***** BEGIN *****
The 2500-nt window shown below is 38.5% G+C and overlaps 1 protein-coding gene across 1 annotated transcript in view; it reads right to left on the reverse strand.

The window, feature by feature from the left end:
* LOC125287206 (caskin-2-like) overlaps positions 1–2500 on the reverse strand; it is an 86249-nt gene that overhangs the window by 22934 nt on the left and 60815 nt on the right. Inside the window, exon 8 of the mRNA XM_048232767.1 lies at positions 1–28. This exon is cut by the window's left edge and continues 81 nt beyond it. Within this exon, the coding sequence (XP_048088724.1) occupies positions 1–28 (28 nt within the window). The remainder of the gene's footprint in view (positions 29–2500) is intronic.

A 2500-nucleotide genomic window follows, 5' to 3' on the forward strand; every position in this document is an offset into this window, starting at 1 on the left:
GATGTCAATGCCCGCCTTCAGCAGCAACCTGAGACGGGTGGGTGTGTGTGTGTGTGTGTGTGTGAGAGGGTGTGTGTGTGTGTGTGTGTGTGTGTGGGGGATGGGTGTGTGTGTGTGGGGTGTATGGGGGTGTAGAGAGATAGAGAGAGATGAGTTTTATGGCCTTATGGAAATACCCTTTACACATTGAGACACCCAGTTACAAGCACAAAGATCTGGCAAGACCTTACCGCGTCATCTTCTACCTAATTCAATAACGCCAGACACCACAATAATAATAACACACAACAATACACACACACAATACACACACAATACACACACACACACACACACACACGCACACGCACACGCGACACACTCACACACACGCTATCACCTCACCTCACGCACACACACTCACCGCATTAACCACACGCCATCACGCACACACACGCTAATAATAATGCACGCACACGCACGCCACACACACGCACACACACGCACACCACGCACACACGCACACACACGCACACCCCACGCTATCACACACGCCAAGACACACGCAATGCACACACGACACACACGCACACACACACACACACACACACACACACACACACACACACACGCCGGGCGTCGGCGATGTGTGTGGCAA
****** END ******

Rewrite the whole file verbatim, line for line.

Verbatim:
The 2500-nt window shown below is 38.5% G+C and overlaps 1 protein-coding gene across 1 annotated transcript in view; it reads right to left on the reverse strand.

The window, feature by feature from the left end:
* LOC125287206 (caskin-2-like) overlaps positions 1–2500 on the reverse strand; it is an 86249-nt gene that overhangs the window by 22934 nt on the left and 60815 nt on the right. Inside the window, exon 8 of the mRNA XM_048232767.1 lies at positions 1–28. This exon is cut by the window's left edge and continues 81 nt beyond it. Within this exon, the coding sequence (XP_048088724.1) occupies positions 1–28 (28 nt within the window). The remainder of the gene's footprint in view (positions 29–2500) is intronic.

A 2500-nucleotide genomic window follows, 5' to 3' on the forward strand; every position in this document is an offset into this window, starting at 1 on the left:
GATGTCAATGCCCGCCTTCAGCAGCAACCTGAGACGGGTGGGTGTGTGTGTGTGTGTGTGTGTGAGAGGGTGTGTGTGTGTGTGTGTGTGTGTGTGGGGGATGGGTGTGTGTGTGTGGGGTGTATGGGGGTGTAGAGAGATAGAGAGAGATGAGTTTTATGGCCTTATGGAAATACCCTTTACACATTGAGACACCCAGTTACAAGCACAAAGATCTGGCAAGACCTTACCGCGTCATCTTCTACCTAATTCAATAACGCCAGACACCACAATAATAATAACACACAACAATACACACACACAATACACACACAATACACACACACACACACACACACACGCACACGCACACGCGACACACTCACACACACGCTATCACCTCACCTCACGCACACACACTCACCGCATTAACCACACGCCATCACGCACACACACGCTAATAATAATGCACGCACACGCACGCCACACACACGCACACACACGCACACCACGCACACACGCACACACACGCACACCCCACGCTATCACACACGCCAAGACACACGCAATGCACACACGACACACACGCACACACACACACACACACACACACACACACACACACACACACGCCGGGCGTCGGCGATGTGTGTGGCAA